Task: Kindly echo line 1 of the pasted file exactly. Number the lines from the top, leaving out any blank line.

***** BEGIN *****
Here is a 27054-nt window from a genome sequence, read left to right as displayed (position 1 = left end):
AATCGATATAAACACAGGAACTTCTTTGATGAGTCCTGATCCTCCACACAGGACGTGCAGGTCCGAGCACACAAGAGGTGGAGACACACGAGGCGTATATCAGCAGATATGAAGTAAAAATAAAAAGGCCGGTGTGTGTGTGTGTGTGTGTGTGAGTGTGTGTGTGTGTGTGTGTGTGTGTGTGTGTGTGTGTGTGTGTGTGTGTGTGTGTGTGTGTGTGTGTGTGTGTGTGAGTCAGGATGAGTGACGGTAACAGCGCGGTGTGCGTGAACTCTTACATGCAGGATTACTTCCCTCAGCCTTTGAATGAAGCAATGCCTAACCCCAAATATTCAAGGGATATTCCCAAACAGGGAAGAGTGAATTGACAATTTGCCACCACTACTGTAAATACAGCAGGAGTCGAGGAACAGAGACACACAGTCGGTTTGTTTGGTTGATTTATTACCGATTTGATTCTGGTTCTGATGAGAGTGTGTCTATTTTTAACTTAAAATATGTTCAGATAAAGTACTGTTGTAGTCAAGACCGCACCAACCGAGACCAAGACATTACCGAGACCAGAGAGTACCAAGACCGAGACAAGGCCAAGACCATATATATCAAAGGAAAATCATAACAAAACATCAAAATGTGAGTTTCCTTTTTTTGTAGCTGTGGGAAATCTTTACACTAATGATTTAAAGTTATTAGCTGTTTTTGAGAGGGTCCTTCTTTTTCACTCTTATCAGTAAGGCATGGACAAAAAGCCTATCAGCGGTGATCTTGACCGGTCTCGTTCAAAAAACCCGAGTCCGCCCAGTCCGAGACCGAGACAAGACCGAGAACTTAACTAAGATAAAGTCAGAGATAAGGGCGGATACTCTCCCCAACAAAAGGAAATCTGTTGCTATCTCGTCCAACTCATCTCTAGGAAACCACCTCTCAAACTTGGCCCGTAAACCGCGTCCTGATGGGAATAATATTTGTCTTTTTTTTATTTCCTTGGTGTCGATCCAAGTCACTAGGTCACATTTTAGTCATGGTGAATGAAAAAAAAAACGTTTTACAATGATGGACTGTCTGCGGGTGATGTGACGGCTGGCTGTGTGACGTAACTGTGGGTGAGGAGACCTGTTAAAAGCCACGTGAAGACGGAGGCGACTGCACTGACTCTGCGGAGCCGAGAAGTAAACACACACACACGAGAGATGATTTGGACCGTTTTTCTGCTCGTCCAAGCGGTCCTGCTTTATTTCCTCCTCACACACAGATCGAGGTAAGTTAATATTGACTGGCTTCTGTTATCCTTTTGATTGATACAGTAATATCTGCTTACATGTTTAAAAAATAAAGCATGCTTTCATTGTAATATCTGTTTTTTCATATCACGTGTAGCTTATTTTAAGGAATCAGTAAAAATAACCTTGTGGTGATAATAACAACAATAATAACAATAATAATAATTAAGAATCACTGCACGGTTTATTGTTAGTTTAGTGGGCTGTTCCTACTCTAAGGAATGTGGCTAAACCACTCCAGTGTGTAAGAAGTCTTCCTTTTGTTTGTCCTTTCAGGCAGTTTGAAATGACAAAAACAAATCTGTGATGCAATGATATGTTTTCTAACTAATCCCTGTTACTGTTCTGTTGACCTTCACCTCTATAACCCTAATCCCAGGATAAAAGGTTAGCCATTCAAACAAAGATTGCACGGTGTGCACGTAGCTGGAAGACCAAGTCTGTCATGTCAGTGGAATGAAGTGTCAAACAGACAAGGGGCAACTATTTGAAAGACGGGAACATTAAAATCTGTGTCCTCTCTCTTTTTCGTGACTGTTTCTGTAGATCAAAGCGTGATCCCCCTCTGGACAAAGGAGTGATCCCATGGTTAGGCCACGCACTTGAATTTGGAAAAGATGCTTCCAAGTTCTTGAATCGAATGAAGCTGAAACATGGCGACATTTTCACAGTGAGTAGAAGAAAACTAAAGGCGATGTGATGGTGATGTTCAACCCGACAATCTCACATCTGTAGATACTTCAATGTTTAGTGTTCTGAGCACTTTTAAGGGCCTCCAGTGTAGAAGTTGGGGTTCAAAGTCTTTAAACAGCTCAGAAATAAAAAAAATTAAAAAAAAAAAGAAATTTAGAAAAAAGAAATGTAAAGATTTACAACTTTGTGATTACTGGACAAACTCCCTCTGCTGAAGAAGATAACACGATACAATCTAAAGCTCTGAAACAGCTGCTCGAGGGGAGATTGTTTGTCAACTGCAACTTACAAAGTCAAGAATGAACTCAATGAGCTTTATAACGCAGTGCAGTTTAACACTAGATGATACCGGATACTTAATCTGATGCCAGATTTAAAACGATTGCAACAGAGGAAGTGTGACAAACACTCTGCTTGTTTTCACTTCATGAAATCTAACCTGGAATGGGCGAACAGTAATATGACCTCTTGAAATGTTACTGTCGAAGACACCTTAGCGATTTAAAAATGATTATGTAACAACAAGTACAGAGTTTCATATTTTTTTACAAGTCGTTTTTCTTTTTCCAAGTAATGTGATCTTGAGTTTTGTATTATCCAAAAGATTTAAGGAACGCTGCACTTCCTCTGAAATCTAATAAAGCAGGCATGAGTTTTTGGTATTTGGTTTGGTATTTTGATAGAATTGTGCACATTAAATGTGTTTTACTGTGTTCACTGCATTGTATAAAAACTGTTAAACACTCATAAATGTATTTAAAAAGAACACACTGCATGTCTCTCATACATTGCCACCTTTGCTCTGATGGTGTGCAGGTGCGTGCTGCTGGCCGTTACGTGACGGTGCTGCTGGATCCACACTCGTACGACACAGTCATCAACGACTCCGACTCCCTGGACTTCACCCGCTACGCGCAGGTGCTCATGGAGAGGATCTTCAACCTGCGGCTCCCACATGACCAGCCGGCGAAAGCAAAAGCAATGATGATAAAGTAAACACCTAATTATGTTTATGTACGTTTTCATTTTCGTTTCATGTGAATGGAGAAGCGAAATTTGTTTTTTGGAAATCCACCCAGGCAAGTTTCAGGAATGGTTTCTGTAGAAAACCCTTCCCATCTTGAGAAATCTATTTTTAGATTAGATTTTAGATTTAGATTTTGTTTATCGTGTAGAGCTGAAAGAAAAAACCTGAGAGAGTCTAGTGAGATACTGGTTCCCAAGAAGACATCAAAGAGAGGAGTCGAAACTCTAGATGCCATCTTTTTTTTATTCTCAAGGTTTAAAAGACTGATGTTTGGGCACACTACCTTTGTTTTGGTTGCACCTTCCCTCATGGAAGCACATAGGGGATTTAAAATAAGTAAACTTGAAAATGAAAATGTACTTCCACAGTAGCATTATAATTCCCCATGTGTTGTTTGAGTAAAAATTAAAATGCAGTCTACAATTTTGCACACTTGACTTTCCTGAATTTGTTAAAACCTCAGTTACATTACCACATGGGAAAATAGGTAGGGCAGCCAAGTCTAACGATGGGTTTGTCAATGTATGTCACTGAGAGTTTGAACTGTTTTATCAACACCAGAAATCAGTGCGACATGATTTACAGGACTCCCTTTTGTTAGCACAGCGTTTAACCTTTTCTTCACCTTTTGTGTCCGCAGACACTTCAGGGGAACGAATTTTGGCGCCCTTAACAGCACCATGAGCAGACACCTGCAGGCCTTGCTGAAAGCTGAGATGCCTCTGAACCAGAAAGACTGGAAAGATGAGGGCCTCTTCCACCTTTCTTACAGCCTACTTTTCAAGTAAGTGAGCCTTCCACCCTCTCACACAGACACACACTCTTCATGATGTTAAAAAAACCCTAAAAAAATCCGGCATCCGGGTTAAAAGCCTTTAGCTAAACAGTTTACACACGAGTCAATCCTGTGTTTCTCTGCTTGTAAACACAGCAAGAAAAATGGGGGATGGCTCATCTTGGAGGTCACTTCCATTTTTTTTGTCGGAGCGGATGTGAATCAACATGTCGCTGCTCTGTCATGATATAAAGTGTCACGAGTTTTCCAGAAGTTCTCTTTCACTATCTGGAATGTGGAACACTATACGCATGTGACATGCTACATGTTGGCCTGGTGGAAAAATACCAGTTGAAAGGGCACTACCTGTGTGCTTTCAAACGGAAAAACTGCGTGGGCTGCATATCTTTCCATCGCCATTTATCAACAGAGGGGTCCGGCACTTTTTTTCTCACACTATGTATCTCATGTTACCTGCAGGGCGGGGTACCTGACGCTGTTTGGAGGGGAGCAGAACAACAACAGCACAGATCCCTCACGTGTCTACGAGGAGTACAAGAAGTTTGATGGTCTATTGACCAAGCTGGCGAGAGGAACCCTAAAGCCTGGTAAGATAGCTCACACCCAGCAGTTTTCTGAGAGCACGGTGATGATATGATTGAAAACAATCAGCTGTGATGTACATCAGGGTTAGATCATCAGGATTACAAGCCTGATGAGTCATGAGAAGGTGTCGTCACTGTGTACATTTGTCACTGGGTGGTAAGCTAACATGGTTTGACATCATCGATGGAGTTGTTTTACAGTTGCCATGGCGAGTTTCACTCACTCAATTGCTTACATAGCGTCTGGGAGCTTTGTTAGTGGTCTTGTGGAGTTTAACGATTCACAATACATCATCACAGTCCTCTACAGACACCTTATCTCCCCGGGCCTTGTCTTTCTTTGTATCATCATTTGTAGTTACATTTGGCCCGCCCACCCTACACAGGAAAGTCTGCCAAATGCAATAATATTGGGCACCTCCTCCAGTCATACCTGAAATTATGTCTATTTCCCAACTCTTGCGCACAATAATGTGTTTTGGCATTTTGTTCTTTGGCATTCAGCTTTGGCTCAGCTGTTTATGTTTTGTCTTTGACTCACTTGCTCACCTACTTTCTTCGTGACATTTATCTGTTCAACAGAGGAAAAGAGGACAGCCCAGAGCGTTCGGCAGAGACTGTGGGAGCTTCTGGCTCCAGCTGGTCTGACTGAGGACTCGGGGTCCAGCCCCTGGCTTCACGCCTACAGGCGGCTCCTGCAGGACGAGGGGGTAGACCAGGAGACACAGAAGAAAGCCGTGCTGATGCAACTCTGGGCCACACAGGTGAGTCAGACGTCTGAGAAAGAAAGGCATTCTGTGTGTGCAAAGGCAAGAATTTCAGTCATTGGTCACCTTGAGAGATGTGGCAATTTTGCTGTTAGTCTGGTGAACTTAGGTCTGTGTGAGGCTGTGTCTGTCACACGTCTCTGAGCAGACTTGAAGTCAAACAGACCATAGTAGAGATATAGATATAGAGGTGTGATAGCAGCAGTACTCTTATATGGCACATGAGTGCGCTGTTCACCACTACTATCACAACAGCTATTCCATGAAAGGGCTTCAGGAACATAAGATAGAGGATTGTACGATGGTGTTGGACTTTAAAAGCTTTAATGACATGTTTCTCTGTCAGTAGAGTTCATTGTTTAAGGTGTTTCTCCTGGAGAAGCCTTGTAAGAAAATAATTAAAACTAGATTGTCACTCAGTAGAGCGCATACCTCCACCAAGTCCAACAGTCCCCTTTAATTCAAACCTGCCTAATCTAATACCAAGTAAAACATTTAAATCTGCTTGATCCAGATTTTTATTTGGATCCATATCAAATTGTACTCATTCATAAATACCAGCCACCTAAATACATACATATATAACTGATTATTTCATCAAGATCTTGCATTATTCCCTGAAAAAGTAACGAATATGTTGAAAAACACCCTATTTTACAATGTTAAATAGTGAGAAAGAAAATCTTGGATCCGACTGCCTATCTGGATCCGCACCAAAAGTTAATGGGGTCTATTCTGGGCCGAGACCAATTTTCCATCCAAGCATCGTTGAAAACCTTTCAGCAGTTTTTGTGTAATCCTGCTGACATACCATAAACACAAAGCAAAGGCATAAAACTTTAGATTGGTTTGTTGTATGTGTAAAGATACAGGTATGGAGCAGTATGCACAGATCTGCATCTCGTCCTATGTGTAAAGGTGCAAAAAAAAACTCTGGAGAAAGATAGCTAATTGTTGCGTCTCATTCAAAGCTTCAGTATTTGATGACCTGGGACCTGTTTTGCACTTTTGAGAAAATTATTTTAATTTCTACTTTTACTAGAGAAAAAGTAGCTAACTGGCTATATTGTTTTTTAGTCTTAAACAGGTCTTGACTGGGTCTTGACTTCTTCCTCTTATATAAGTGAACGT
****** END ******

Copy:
Here is a 27054-nt window from a genome sequence, read left to right as displayed (position 1 = left end):